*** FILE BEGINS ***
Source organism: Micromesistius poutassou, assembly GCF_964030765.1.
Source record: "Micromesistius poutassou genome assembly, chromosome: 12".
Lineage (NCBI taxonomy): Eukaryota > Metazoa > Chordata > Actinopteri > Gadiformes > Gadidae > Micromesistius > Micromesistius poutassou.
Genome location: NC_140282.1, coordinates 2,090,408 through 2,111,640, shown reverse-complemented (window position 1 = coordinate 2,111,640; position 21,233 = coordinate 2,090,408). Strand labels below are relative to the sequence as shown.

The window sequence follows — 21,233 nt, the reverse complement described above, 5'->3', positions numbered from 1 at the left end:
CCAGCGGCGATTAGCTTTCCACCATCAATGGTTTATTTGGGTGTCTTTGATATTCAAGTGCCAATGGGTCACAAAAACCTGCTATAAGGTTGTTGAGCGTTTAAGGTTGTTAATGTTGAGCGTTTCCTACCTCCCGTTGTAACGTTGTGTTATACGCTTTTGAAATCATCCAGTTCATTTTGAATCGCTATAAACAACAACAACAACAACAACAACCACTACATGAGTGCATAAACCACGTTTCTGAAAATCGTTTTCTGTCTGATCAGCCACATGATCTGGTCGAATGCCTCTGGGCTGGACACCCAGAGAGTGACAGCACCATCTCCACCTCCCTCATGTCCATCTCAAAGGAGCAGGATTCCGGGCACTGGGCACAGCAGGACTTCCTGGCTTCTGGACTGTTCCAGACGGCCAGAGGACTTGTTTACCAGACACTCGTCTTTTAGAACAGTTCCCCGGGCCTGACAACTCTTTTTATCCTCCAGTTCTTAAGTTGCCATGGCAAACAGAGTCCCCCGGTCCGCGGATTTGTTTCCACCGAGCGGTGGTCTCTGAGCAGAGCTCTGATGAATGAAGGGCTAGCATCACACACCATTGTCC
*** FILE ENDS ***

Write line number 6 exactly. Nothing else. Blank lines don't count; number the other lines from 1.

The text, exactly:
CCAGCGGCGATTAGCTTTCCACCATCAATGGTTTATTTGGGTGTCTTTGATATTCAAGTGCCAATGGGTCACAAAAACCTGCTATAAGGTTGTTGAGCGTTTAAGGTTGTTAATGTTGAGCGTTTCCTACCTCCCGTTGTAACGTTGTGTTATACGCTTTTGAAATCATCCAGTTCATTTTGAATCGCTATAAACAACAACAACAACAACAACAACCACTACATGAGTGCATAAACCACGTTTCTGAAAATCGTTTTCTGTCTGATCAGCCACATGATCTGGTCGAATGCCTCTGGGCTGGACACCCAGAGAGTGACAGCACCATCTCCACCTCCCTCATGTCCATCTCAAAGGAGCAGGATTCCGGGCACTGGGCACAGCAGGACTTCCTGGCTTCTGGACTGTTCCAGACGGCCAGAGGACTTGTTTACCAGACACTCGTCTTTTAGAACAGTTCCCCGGGCCTGACAACTCTTTTTATCCTCCAGTTCTTAAGTTGCCATGGCAAACAGAGTCCCCCGGTCCGCGGATTTGTTTCCACCGAGCGGTGGTCTCTGAGCAGAGCTCTGATGAATGAAGGGCTAGCATCACACACCATTGTCC